National Endowment for the Arts Awards Grant to Subway
WASHINGTON (DPI) - The National Endowment for the Arts today awarded a
$300,000 grant to the Subway restaurant chain to foster the sandwich
chain's employment of "Subway sandwich artists." "With thousands of
restaurants in the United States, Subway gives work to more artists than
any other single employer in the country," Michelle Ogden, chairwoman of
the NEA grant awards committee, said during a press conference. "At the
NEA, we feel it our duty to recognize such a contribution to the arts."
Ogden said the choice became obvious at one particular meal. "We were at
lunch with the stack of grant applications, and were generally feeling
pretty disheartened," said Ogden. "It was just the usual bullshit --
sculptures out of old car parts, Shakespeare programs in urban schools,
all that crap. Then I bit into my Veggie Delite and it was like biting
into divine inspiration." Travis Chabon, a co-member of the committee,
agreed. "When Michelle brought up the idea of just giving it all to
Subway, I was skeptical at first. I mean, they hadn't even applied for a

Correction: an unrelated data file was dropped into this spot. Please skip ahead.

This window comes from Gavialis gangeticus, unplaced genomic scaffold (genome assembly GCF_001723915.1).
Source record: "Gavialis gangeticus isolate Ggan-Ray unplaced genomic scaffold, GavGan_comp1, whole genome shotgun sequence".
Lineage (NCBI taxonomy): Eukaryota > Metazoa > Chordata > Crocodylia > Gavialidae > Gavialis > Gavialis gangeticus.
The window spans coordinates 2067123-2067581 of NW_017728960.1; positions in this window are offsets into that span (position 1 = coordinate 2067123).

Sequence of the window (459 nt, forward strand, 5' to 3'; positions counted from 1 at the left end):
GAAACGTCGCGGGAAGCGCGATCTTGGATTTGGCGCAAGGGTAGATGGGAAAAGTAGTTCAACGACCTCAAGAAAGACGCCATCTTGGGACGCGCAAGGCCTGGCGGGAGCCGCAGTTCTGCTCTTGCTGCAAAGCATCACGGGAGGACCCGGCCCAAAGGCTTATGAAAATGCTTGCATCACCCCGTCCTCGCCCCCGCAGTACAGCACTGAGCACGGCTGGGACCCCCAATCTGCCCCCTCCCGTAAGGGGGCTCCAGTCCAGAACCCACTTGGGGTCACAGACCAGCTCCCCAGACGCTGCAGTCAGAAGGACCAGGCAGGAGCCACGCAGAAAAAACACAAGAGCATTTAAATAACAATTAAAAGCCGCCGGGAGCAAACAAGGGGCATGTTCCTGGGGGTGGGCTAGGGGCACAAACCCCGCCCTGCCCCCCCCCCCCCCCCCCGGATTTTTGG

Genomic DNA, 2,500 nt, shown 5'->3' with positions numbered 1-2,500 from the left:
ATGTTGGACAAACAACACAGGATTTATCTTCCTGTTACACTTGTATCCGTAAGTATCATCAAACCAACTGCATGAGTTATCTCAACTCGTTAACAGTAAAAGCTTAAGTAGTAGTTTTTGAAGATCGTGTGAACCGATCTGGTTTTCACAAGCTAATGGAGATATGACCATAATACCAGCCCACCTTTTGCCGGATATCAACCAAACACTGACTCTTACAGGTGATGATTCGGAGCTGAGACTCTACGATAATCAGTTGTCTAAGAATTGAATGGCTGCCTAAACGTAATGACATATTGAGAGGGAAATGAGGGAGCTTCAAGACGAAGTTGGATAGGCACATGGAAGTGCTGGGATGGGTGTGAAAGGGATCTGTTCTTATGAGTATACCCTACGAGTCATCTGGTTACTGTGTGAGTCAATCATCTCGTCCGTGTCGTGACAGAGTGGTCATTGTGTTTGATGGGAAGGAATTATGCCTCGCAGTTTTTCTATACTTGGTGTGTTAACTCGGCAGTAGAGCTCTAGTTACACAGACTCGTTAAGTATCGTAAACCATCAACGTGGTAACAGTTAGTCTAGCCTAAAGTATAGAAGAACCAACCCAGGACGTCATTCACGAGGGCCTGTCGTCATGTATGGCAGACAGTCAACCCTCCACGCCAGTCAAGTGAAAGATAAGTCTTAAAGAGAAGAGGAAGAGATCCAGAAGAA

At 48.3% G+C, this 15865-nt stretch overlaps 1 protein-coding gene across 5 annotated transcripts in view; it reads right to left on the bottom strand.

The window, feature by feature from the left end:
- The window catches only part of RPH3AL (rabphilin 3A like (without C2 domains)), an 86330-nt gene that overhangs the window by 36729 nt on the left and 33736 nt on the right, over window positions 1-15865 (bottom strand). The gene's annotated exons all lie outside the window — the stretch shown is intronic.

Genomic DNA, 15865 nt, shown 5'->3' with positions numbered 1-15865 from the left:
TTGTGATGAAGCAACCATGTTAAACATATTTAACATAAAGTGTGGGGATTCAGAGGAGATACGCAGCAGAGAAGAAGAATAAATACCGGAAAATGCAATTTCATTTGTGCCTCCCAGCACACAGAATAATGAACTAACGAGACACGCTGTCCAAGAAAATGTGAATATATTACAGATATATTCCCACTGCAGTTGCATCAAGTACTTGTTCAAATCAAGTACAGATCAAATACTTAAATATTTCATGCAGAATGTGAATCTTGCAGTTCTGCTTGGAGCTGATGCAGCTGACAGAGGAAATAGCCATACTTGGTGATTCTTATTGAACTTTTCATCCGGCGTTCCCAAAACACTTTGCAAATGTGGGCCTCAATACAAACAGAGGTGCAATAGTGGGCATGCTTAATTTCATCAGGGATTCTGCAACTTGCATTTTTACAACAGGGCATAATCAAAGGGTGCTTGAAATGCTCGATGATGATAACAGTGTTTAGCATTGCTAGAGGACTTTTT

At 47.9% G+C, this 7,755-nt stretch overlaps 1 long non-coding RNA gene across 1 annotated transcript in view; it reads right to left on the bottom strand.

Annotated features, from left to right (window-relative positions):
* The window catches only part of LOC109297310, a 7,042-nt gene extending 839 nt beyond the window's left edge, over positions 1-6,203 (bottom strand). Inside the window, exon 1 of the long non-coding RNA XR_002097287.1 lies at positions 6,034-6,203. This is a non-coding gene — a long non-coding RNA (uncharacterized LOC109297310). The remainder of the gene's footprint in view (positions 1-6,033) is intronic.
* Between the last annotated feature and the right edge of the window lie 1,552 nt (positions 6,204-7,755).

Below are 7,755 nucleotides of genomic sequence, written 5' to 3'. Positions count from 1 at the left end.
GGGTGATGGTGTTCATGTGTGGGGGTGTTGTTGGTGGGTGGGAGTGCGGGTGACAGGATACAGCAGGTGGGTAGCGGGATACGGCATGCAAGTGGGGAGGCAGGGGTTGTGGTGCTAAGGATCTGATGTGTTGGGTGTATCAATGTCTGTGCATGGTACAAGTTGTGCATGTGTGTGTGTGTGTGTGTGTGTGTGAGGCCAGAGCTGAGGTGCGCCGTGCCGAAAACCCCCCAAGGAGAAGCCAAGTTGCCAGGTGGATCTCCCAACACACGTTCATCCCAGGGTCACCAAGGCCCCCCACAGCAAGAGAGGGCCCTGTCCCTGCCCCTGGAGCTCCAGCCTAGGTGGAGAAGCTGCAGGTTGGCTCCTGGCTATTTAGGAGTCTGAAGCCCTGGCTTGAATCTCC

grant. But after watching Subway Sandwich Artist Jimmy Martin put together
a Subway Seafood Sensation, I was convinced. It was like watching Pollock
splatter paint, but mouthwatering."
Reaction in the arts community has been mixed. The view of Marjorie
Rochel, a struggling playwright, was emblematic. "At first, I was totally
pissed off," she said. "Usually, the NEA would break up that award into
smaller awards, and a bunch of artists would all get some benefit. But
when I actually experienced Subway's work personally, I have to admit I
was swayed. The Sweet Onion Chicken Teriyaki is right up there with the
Mona Lisa, as far as I'm concerned. And it has less then 6 grams of fat!"
Other artists have been less supportive of the Endowment's decision,
but Ogden stood firmly behind the NEA's choice. "Some detractors have
claimed that Subway Sandwich Artists aren't even real artists at all, that
they're merely following a set menu. But would you claim that Andy Warhol
wasn't an artist? Besides, in the past the NEA has been highly criticized
for funding such controversial works as Mapplethorpe's homoerotic
photography and Chris Ofili's picture of the Virgin Mary covered in
elephant feces. Now we can all agree that the National Endowment for the
Arts is supporting work that is truly in good taste."
(Reported by R.M. Weiner)
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